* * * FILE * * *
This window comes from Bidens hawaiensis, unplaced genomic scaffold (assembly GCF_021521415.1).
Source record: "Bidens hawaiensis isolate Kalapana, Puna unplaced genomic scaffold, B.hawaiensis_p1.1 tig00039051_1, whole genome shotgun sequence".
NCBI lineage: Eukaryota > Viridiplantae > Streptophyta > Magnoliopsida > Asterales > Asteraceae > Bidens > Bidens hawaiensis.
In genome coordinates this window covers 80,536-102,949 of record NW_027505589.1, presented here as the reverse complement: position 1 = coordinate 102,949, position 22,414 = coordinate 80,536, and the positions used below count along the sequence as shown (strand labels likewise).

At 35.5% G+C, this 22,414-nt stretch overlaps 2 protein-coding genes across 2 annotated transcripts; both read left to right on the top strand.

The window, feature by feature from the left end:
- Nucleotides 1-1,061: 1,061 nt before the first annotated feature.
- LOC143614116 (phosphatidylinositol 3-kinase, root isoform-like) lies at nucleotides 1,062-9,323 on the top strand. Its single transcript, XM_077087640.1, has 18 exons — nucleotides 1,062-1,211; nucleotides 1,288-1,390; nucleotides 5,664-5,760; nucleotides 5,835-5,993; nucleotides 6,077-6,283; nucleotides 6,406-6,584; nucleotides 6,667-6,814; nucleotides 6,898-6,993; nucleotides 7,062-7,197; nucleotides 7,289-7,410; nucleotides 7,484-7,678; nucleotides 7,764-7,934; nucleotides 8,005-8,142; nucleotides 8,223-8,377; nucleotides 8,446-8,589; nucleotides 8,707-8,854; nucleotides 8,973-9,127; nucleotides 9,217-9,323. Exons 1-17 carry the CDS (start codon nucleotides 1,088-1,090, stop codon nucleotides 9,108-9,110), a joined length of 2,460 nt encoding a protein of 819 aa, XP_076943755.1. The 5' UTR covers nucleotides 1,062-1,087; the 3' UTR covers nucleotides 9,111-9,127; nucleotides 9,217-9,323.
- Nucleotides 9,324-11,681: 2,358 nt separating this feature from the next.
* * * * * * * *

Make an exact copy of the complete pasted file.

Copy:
This window comes from Bidens hawaiensis, unplaced genomic scaffold (assembly GCF_021521415.1).
Source record: "Bidens hawaiensis isolate Kalapana, Puna unplaced genomic scaffold, B.hawaiensis_p1.1 tig00039051_1, whole genome shotgun sequence".
NCBI lineage: Eukaryota > Viridiplantae > Streptophyta > Magnoliopsida > Asterales > Asteraceae > Bidens > Bidens hawaiensis.
In genome coordinates this window covers 80,536-102,949 of record NW_027505589.1, presented here as the reverse complement: position 1 = coordinate 102,949, position 22,414 = coordinate 80,536, and the positions used below count along the sequence as shown (strand labels likewise).

At 35.5% G+C, this 22,414-nt stretch overlaps 2 protein-coding genes across 2 annotated transcripts; both read left to right on the top strand.

The window, feature by feature from the left end:
- Nucleotides 1-1,061: 1,061 nt before the first annotated feature.
- LOC143614116 (phosphatidylinositol 3-kinase, root isoform-like) lies at nucleotides 1,062-9,323 on the top strand. Its single transcript, XM_077087640.1, has 18 exons — nucleotides 1,062-1,211; nucleotides 1,288-1,390; nucleotides 5,664-5,760; nucleotides 5,835-5,993; nucleotides 6,077-6,283; nucleotides 6,406-6,584; nucleotides 6,667-6,814; nucleotides 6,898-6,993; nucleotides 7,062-7,197; nucleotides 7,289-7,410; nucleotides 7,484-7,678; nucleotides 7,764-7,934; nucleotides 8,005-8,142; nucleotides 8,223-8,377; nucleotides 8,446-8,589; nucleotides 8,707-8,854; nucleotides 8,973-9,127; nucleotides 9,217-9,323. Exons 1-17 carry the CDS (start codon nucleotides 1,088-1,090, stop codon nucleotides 9,108-9,110), a joined length of 2,460 nt encoding a protein of 819 aa, XP_076943755.1. The 5' UTR covers nucleotides 1,062-1,087; the 3' UTR covers nucleotides 9,111-9,127; nucleotides 9,217-9,323.
- Nucleotides 9,324-11,681: 2,358 nt separating this feature from the next.